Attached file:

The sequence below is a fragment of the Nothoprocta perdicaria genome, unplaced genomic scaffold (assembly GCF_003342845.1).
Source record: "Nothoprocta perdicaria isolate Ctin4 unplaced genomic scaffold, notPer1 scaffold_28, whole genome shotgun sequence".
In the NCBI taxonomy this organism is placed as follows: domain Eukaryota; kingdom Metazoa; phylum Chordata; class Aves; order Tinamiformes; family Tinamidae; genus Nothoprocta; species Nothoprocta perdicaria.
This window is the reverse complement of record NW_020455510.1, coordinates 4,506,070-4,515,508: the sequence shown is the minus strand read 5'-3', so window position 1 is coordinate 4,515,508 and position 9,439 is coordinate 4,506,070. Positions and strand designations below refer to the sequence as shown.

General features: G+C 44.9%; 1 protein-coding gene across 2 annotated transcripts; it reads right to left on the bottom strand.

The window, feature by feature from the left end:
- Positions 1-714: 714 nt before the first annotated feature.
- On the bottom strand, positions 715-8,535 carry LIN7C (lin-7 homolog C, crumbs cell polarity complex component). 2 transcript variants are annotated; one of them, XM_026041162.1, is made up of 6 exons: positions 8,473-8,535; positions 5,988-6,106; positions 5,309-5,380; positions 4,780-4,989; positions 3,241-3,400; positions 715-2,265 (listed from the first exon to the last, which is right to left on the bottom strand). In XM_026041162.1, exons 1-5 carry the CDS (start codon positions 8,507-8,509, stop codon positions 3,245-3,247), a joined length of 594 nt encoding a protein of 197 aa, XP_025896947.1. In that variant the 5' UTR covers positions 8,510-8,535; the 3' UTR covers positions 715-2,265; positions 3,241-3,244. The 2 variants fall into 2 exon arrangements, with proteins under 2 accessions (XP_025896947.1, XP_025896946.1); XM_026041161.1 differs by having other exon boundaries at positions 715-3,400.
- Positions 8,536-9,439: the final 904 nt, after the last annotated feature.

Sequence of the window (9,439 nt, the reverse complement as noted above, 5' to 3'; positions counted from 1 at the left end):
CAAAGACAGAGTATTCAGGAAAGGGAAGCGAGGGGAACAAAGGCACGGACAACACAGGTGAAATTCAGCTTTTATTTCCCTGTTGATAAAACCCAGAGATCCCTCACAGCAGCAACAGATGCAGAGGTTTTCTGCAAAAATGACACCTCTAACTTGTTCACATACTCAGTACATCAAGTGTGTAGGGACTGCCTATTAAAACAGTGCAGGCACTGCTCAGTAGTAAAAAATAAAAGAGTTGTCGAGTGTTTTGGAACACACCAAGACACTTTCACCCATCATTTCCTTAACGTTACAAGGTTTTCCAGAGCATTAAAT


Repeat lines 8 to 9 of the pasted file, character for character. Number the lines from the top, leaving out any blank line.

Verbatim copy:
- On the bottom strand, positions 715-8,535 carry LIN7C (lin-7 homolog C, crumbs cell polarity complex component). 2 transcript variants are annotated; one of them, XM_026041162.1, is made up of 6 exons: positions 8,473-8,535; positions 5,988-6,106; positions 5,309-5,380; positions 4,780-4,989; positions 3,241-3,400; positions 715-2,265 (listed from the first exon to the last, which is right to left on the bottom strand). In XM_026041162.1, exons 1-5 carry the CDS (start codon positions 8,507-8,509, stop codon positions 3,245-3,247), a joined length of 594 nt encoding a protein of 197 aa, XP_025896947.1. In that variant the 5' UTR covers positions 8,510-8,535; the 3' UTR covers positions 715-2,265; positions 3,241-3,244. The 2 variants fall into 2 exon arrangements, with proteins under 2 accessions (XP_025896947.1, XP_025896946.1); XM_026041161.1 differs by having other exon boundaries at positions 715-3,400.
- Positions 8,536-9,439: the final 904 nt, after the last annotated feature.